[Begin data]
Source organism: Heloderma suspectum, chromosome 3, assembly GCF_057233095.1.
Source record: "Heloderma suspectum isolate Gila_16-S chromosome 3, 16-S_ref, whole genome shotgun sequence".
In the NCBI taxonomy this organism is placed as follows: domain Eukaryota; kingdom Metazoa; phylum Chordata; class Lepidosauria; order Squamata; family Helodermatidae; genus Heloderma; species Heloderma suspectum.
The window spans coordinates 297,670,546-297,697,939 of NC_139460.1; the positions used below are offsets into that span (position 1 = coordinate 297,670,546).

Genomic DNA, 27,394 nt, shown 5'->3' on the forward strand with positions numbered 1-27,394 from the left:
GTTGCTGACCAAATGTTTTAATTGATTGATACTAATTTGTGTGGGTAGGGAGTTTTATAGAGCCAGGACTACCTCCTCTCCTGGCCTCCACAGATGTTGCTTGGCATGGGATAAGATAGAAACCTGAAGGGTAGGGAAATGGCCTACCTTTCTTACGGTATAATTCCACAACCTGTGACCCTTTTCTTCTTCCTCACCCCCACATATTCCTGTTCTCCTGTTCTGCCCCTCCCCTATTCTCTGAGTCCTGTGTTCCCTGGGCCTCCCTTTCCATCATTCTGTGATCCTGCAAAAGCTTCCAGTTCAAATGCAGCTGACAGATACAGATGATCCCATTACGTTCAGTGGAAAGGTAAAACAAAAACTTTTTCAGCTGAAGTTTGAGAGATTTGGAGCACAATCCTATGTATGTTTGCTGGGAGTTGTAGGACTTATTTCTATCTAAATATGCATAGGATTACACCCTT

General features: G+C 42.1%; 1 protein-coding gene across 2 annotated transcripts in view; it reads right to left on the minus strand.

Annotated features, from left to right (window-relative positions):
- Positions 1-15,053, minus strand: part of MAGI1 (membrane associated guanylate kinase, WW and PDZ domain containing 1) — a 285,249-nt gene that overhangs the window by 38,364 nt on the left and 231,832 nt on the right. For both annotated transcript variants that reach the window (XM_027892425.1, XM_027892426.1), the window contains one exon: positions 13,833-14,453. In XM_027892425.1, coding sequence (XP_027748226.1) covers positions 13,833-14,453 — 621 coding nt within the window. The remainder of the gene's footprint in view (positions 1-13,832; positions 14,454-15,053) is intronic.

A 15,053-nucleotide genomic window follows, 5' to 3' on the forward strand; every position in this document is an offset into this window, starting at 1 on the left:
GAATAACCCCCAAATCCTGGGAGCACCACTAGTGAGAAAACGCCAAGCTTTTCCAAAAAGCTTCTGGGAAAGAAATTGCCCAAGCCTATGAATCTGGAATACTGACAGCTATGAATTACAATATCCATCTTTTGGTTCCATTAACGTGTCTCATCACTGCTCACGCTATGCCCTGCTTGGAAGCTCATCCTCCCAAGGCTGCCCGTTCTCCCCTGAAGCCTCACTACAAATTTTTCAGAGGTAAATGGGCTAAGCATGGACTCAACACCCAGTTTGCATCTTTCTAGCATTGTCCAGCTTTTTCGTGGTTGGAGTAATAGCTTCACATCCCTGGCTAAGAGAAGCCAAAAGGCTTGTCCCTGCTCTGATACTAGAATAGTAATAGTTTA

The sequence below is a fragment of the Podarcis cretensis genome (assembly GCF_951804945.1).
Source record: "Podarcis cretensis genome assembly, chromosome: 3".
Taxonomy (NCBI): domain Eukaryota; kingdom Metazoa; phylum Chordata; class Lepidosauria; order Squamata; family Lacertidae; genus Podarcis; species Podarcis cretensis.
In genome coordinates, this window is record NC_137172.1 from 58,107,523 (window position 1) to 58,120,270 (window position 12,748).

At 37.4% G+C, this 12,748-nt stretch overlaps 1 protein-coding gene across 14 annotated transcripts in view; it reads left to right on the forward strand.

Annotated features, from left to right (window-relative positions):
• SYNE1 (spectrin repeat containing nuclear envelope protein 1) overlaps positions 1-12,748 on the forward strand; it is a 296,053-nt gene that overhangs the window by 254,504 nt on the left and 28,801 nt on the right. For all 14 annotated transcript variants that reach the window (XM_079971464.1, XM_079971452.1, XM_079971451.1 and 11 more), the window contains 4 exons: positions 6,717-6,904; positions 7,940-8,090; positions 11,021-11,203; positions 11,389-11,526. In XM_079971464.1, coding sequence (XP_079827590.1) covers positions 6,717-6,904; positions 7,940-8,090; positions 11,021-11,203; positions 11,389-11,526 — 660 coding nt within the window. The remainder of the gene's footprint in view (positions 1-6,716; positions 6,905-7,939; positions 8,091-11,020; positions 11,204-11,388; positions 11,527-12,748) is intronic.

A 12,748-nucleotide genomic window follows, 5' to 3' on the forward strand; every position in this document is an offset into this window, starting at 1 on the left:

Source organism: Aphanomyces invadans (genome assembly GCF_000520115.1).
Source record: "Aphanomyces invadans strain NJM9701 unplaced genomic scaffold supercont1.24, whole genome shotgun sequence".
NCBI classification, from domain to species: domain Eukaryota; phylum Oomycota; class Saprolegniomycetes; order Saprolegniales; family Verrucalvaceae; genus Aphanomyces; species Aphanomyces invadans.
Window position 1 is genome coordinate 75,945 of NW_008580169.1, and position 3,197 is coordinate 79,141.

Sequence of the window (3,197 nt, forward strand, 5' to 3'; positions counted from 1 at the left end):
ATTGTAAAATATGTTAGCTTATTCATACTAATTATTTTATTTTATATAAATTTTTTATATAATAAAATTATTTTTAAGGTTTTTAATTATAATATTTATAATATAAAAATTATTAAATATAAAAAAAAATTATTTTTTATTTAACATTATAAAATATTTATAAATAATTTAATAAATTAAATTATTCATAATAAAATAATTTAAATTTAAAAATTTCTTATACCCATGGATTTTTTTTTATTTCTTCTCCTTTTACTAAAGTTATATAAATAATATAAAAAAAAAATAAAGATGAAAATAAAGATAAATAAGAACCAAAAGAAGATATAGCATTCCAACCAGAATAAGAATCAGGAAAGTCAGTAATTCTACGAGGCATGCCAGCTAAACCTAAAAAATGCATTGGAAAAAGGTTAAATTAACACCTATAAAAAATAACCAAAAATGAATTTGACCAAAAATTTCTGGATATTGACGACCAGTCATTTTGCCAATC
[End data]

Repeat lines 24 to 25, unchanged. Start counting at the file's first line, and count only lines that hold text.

Sequence of the window (3,197 nt, forward strand, 5' to 3'; positions counted from 1 at the left end):
ATTGTAAAATATGTTAGCTTATTCATACTAATTATTTTATTTTATATAAATTTTTTATATAATAAAATTATTTTTAAGGTTTTTAATTATAATATTTATAATATAAAAATTATTAAATATAAAAAAAAATTATTTTTTATTTAACATTATAAAATATTTATAAATAATTTAATAAATTAAATTATTCATAATAAAATAATTTAAATTTAAAAATTTCTTATACCCATGGATTTTTTTTTATTTCTTCTCCTTTTACTAAAGTTATATAAATAATATAAAAAAAAAATAAAGATGAAAATAAAGATAAATAAGAACCAAAAGAAGATATAGCATTCCAACCAGAATAAGAATCAGGAAAGTCAGTAATTCTACGAGGCATGCCAGCTAAACCTAAAAAATGCATTGGAAAAAGGTTAAATTAACACCTATAAAAAATAACCAAAAATGAATTTGACCAAAAATTTCTGGATATTGACGACCAGTCATTTTGCCAATC